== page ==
Samantha Weigel/Daily Journal
A woman walks through the alleyway connecting Third and Fourth
avenues that San Mateo officials want Draper to improve.
In an effort to ensure Draper University follows through with property enhancements and conforms to city policies, San Mateo city officials sat down with the founder of the entrepreneurial boarding school last week.
Mayor Robert Ross, Councilman Jack Matthews and City Manager Larry Patterson met with Tim Draper Tuesday to discuss the school’s ability to earn permanent occupancy by improving the alleyway along the Benjamin Franklin Hotel building, constructing a landscaped living wall and filling ground floor retail space at the Collective Building on Third Avenue.
Ross said he was hopeful after meeting directly with Draper, not just his staff, and although specifics were not established, progress was made.
Draper intends to hire a marketing professional to assist in managing the pop-up retail spaces, reconsider building a living wall and possibly pay to use the city’s contractors to keep the alleyway clean, Ross said.
Draper purchased the Third Avenue buildings in 2011 along with a former bank building on Fourth Avenue with the novel idea of creating a boarding school for young entrepreneurs. In April and August of last year, the city issued temporary occupancy permits on the condition the school would make landscape and alleyway improvements.
As part of the city’s Downtown Plan, the campus also needs to have retail space on the ground floor of the Collective Building on the north side of Third Avenue.
Yet it’s been months since the permits expired and little has been completed, Matthews said.
“I think it’s important [for Draper] to follow through with the commitment [he] made, the conditions of approval. But also it may be that some of the things they proposed, they hadn’t thought through all the way and I don’t want to be punitive about it. So I’m trying to keep an open mind about what would be an acceptable alternative that would be equal in scope and impact and just work with them on that,” Matthews said.
The city has tried to work with Draper, having held a study session in January and agreeing to provide the school with an encroachment permit to install a fiber optic network across Third Avenue last month.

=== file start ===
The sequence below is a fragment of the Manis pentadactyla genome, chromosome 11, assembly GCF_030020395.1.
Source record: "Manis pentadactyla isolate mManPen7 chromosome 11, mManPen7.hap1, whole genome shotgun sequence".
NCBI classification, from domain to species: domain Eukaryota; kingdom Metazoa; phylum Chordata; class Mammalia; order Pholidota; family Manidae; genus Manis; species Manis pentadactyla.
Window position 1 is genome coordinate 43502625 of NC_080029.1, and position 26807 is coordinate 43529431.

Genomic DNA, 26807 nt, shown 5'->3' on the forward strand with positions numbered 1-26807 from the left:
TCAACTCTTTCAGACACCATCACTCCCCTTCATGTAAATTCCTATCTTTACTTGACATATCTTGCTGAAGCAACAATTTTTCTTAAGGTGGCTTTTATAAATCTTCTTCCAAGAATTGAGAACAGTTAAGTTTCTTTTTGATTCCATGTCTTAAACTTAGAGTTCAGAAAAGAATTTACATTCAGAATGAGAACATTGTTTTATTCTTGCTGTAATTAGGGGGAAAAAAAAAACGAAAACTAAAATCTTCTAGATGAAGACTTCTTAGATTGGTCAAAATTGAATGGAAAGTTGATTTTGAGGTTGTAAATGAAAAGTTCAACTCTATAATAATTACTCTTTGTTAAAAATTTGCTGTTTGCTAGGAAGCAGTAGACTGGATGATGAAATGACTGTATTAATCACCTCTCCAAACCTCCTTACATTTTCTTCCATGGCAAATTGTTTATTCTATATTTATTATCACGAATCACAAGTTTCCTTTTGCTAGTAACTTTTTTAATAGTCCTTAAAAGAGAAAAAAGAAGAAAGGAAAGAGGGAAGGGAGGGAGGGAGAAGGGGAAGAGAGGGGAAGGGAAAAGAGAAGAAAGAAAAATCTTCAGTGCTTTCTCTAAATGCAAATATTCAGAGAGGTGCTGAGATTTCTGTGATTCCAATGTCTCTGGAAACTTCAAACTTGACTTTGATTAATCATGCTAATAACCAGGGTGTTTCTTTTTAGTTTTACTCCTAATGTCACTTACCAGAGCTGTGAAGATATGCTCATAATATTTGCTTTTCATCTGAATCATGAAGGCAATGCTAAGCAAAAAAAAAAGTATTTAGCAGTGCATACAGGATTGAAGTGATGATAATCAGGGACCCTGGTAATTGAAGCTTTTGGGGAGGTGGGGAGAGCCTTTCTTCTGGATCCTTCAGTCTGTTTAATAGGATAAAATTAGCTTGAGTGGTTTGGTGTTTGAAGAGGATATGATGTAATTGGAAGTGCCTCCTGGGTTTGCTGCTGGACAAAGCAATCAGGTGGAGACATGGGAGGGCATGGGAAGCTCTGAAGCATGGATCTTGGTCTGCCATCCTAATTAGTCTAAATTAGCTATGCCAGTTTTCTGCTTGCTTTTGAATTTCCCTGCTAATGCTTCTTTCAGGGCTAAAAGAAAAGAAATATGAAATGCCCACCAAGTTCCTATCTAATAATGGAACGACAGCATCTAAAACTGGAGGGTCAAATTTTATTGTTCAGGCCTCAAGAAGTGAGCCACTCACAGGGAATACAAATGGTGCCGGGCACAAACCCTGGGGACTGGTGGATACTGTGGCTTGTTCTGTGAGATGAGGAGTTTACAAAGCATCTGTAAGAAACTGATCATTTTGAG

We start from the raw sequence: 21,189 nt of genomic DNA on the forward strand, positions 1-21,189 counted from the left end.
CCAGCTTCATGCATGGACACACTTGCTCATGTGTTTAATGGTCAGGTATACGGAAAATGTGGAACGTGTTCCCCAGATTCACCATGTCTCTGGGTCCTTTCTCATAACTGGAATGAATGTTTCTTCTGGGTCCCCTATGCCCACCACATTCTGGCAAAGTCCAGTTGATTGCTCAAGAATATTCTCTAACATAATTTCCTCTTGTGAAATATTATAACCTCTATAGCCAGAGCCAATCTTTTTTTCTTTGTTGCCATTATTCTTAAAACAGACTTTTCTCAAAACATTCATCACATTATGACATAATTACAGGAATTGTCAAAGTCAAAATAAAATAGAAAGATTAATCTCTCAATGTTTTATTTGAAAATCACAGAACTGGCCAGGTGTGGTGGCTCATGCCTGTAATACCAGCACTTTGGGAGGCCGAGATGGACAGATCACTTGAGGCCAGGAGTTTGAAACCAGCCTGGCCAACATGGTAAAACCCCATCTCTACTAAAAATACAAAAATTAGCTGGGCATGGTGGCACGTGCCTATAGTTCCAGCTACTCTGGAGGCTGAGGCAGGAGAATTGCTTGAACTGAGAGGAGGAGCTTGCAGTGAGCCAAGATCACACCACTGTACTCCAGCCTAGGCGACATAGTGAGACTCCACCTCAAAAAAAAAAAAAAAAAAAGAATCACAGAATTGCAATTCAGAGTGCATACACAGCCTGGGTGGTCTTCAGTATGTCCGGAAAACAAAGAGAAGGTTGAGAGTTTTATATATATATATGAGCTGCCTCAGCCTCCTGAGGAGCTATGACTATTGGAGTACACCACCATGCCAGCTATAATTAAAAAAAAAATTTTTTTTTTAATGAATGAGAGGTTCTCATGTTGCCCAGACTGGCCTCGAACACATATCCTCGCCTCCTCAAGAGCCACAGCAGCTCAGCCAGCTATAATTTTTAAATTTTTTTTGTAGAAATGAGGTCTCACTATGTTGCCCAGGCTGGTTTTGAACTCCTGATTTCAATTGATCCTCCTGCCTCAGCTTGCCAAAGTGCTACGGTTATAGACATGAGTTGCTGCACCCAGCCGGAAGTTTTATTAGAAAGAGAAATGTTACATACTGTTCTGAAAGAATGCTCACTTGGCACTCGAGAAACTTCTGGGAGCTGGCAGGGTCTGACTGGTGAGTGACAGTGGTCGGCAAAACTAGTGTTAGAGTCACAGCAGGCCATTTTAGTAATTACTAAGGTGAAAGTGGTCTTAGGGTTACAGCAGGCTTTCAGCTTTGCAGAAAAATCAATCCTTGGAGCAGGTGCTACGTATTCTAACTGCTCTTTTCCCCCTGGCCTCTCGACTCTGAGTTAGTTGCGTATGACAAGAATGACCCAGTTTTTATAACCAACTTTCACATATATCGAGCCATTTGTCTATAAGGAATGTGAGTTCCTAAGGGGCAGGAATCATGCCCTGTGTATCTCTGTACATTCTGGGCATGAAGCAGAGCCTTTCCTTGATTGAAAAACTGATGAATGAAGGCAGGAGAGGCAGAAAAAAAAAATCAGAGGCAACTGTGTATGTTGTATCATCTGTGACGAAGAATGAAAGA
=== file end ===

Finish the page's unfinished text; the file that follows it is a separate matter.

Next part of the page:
The three main outstanding concerns were the cleanliness of the alley connecting Third and Fourth avenues, landscape enhancements including a living wall and conforming with the city’s Downtown Plan by hosting ground-floor retail space at the Collective Building, Matthews said.
Draper’s staff had originally claimed construction of a living wall against the Benjamin Franklin Hotel building was discouraged by the historic society, instead putting in a few insufficient planters, Matthews said.
But a free-standing living wall is still viable and would help disguise the trash cans along the alley, Matthews said.
Keeping the courtyard clean and free from cigarette butts has been frustrating to citizens. The city suggested the school could contract with a company it uses to maintain its downtown parking structures, Ross said.
The meeting was extremely helpful and clarified what Draper needs to do to move forward, Patterson said.
“I think we were able to have a conversation about some things that were probably just misunderstandings and it created an opportunity for some real success going forward so I’m very optimistic where we’re headed from here,” Patterson said.
Draper previously said he’d been briefed on meetings between his staff and the city; however wrote he is reassured after speaking directly with Ross, Matthews and Patterson.
“It is clear from our meeting that we have the same interests as the city does and we look forward to continuing to make Draper University the best that it can be. The more successful Draper University becomes, the more successful San Mateo becomes,” Draper wrote in an email.
The city’s requirements still stand and Draper has to make progress, yet it is unclear when it will come to fruition, Matthews said.
“We talked in general about the relationship between the university and the city and the downtown business community and how this could be a win, win, win situation for everyone and he’s been very much supportive I think of that. ... So now it’s just a matter of staff, city staff and his folks, of working on a timeline of when things are going to get done,” Matthews said. “My sense is that to get things moving along in a positive direction it required his personal attention to see what our concerns were and share with us what his issues were just to get past whatever inertia was there and get things moving again.”
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